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## A Knowledge-Sensitive On-line Exercise for Developing Algebraic Calculation Strategies

Hitoshi Nishizawa
nisizawa@toyota-ct.ac.jp
Electrical & Electronics Engineering
Toyota National College of Technology
Japan

Takayoshi YOSHIOKA
yoshioka@toyota-ct.ac.jp
Electrical and Electronic Engineering
Toyota National College of Technology
Japan

Karl Fuchs
Salzburg University
Austria

Alfred Dominik
yoshioka@toyota-ct.ac.jp
Austria

### Abstract

Our observations indicated that students did not learn the calculation of algebraic rational expressions easily even if the students had enough skills to calculate numerical fractions. We suspected the reason is that algebraic calculations depend on several mathematical rewriting rules, which are usually hidden in black boxes at numerical calculations, and the students can not use the rules properly. The students can calculate numerical fractions automatically according to a few patterns they have learnt from experience and without thinking of the mechanism of the calculating steps. They can calculate even polynomials in such a way. They are surprised to find that their pattern-matching algorithms often fail in the calculation of rational expressions. Their patterns sometimes lead them to typical calculating errors lead by incorrect calculating rules, but they can not separate such kind of serious errors from other errors caused by careless manipulation.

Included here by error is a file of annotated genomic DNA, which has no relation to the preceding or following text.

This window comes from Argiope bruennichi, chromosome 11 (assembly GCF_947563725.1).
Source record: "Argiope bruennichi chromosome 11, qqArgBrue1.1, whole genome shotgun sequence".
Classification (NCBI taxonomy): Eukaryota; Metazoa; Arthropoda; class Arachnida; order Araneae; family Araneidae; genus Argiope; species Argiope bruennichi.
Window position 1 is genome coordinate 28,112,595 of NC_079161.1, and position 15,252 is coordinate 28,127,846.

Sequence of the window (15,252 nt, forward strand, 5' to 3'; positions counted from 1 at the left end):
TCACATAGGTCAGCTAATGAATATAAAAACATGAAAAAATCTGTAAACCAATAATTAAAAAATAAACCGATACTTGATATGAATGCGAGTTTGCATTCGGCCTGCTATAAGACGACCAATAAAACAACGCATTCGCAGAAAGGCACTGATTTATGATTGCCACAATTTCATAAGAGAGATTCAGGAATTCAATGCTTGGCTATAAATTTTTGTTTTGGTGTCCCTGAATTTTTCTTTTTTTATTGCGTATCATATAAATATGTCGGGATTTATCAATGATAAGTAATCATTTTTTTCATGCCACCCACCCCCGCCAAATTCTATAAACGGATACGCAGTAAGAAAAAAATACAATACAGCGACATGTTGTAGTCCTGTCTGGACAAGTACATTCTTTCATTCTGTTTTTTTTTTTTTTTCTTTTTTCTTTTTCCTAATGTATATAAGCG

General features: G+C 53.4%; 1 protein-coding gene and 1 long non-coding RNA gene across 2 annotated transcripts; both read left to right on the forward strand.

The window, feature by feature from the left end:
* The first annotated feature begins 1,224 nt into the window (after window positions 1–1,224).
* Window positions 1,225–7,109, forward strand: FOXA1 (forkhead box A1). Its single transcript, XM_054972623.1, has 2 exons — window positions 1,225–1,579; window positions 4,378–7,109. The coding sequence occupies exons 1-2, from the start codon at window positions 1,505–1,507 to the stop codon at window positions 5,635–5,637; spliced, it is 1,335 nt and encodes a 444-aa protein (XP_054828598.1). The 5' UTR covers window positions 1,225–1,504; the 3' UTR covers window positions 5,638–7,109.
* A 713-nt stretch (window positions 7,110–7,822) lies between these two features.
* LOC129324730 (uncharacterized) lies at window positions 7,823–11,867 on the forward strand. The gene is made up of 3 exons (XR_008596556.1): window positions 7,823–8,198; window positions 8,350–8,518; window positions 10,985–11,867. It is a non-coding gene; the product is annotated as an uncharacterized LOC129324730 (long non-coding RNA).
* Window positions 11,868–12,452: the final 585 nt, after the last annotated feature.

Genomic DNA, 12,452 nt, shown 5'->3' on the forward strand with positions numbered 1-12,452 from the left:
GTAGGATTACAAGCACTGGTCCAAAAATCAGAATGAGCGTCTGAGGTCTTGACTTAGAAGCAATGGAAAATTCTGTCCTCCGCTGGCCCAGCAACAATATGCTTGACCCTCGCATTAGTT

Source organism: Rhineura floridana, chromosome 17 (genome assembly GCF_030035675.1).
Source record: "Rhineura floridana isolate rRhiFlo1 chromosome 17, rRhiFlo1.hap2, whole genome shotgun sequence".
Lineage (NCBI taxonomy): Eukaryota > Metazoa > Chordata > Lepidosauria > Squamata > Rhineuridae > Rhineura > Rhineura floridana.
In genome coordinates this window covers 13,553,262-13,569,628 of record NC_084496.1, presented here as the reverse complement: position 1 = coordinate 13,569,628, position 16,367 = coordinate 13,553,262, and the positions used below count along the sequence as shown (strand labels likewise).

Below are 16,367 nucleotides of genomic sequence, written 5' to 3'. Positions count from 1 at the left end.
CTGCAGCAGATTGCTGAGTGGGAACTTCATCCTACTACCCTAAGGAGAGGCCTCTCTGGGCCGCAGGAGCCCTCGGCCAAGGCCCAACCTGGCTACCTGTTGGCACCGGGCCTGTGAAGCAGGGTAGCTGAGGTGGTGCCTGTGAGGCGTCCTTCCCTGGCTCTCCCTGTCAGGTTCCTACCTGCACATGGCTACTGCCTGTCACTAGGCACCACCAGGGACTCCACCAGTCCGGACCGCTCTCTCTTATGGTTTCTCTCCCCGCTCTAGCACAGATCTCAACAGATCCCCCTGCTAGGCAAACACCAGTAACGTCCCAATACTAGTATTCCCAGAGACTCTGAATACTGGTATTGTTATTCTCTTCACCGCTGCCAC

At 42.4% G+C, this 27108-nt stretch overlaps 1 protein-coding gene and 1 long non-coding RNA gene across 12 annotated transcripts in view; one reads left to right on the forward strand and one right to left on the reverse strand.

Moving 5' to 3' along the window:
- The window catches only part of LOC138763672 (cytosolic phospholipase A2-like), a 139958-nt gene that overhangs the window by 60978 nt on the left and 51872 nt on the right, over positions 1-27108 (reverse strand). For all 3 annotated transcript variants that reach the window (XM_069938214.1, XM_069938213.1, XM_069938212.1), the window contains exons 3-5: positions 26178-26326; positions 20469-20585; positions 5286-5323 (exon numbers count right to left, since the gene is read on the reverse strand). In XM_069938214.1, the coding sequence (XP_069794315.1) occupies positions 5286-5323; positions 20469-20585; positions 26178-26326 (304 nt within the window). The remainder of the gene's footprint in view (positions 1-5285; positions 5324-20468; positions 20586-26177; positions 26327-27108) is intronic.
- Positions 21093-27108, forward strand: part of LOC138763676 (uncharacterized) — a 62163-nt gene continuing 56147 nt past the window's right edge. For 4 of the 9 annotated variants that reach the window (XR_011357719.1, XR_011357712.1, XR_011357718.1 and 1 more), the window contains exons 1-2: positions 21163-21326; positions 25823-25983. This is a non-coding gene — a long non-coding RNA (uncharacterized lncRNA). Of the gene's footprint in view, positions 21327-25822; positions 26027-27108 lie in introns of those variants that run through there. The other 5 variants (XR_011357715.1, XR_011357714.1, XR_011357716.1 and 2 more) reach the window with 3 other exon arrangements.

Teaching rule-based calculation in a class was not enough for these students. They thought that the rules were too obvious to learn and they knew the rules already. But knowing the rules and using them properly are separate things. Traditional exercises of calculations improved the students' manipulating skills and mostly decreased the errors caused by carelessness, but they did not improve the students' understanding on mathematical rewriting rules very much. The students, who could not separate the errors caused by incorrect rules from careless mistakes, were simply satisfied by the fewer but still existing ratio of the errors. They were repeating the errors lead by incorrect rewriting rules.

In this paper, the authors propose a new on-line exercise for such students to learn the calculation of algebraic rational expressions. In the exercise, a series of calculating steps from the question to the answer are displayed on a student's screen. Some of the steps may include calculating errors, and the others do not. The student is asked to examine every calculating step, determine the type of the error for an erroneous step, and describe the rewriting rule of a correct step.

Such an exercise, when it was done on a pencil-and-paper basis, measured the students' sensitivities to calculating errors and their affinities to rule-based calculation.

The new exercise, if it is well organized with a manipulating exercise and an interactive instruction, is expected to help the students, who do not recognize the importance of mathematical rules in calculations, to develop the strategies themselves. We expect the system to help the students who used to improve very slowly in algebraic calculations even after a series of traditional calculating exercises.